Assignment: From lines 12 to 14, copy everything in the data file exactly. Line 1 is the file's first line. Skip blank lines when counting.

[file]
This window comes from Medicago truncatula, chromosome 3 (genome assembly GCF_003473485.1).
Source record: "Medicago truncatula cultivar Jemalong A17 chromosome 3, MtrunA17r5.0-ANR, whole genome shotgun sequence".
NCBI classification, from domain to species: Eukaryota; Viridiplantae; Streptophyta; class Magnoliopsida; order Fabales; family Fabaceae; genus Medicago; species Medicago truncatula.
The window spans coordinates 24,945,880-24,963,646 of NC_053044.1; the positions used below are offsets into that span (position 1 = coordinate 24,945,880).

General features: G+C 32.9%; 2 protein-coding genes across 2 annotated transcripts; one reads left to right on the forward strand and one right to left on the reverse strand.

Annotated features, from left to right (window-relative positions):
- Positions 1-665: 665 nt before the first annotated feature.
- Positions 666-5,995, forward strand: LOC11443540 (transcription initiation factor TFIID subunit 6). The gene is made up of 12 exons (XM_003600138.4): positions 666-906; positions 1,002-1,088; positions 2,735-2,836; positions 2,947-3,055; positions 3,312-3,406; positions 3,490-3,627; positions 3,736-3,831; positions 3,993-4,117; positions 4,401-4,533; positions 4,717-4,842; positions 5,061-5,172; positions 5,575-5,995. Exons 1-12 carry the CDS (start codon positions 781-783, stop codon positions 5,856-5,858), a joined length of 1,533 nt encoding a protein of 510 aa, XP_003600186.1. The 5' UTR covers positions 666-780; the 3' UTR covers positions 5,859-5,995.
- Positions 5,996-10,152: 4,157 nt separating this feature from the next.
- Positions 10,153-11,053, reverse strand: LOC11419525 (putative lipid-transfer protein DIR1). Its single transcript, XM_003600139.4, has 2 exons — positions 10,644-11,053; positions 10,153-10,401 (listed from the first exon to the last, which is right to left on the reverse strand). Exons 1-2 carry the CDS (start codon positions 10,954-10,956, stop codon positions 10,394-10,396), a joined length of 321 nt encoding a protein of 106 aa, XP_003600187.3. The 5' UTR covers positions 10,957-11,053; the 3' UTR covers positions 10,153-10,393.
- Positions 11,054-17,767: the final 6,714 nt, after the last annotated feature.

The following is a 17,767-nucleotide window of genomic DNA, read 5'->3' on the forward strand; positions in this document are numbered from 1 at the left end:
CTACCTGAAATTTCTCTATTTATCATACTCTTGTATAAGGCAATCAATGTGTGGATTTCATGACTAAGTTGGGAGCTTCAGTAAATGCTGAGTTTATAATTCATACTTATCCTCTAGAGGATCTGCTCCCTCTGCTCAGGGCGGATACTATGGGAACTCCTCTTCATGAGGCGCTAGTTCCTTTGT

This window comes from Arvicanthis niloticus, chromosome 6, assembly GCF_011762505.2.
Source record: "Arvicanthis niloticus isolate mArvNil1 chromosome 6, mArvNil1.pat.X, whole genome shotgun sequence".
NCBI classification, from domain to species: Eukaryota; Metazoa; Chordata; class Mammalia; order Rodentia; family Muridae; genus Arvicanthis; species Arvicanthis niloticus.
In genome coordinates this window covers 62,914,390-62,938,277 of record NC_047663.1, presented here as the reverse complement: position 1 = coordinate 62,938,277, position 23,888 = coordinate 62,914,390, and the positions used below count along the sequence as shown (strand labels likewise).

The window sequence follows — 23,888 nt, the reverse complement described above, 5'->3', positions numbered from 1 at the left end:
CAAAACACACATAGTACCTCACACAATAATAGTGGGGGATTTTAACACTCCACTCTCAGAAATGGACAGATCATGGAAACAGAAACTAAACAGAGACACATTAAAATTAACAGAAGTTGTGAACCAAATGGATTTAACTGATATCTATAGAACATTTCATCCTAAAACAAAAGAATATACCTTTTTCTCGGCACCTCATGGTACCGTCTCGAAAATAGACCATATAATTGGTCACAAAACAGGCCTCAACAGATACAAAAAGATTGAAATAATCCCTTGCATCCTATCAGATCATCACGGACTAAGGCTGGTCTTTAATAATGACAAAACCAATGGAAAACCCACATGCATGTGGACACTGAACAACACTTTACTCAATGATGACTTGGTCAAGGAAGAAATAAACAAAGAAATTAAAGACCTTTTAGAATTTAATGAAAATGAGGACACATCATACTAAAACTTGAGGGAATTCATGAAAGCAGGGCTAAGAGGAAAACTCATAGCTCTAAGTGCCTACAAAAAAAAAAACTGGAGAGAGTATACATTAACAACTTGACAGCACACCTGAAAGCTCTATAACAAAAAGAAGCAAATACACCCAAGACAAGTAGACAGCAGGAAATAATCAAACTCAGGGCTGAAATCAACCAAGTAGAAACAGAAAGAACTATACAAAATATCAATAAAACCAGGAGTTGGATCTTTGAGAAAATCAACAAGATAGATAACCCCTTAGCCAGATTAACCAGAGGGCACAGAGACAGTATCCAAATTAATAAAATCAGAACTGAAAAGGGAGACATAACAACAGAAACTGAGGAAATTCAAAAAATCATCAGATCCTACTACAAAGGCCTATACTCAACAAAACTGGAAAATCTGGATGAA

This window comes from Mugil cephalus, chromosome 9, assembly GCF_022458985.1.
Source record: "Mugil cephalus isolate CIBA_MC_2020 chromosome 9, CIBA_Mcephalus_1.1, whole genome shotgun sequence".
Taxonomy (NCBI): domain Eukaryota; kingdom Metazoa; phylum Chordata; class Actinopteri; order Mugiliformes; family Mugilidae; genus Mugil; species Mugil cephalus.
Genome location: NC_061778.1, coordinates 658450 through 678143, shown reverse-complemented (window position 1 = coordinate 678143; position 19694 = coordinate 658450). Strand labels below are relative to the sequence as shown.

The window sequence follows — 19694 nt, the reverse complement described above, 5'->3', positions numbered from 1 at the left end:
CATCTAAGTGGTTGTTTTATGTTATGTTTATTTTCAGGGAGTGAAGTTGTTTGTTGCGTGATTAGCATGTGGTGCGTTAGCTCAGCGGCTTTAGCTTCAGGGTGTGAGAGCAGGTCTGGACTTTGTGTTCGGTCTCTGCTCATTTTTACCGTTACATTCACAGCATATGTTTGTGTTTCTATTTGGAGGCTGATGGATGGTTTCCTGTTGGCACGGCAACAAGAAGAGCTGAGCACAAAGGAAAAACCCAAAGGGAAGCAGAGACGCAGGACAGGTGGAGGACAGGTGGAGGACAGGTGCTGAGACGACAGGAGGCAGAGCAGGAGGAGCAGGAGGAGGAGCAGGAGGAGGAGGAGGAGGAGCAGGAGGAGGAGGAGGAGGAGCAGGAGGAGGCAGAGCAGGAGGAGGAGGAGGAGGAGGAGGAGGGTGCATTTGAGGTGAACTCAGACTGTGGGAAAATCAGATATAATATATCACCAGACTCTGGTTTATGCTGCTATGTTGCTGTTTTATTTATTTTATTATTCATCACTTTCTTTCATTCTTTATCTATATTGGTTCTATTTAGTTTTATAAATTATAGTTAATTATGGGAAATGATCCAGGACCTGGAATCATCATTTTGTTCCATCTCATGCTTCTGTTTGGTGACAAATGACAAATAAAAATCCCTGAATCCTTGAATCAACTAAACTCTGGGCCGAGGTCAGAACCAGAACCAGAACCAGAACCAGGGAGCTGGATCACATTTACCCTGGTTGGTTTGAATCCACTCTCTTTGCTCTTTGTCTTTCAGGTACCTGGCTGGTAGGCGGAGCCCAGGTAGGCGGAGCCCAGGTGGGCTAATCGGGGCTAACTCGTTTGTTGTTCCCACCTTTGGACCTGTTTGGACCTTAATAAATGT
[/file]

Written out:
The following is a 17,767-nucleotide window of genomic DNA, read 5'->3' on the forward strand; positions in this document are numbered from 1 at the left end:
CTACCTGAAATTTCTCTATTTATCATACTCTTGTATAAGGCAATCAATGTGTGGATTTCATGACTAAGTTGGGAGCTTCAGTAAATGCTGAGTTTATAATTCATACTTATCCTCTAGAGGATCTGCTCCCTCTGCTCAGGGCGGATACTATGGGAACTCCTCTTCATGAGGCGCTAGTTCCTTTGT

This window comes from Arvicanthis niloticus, chromosome 6, assembly GCF_011762505.2.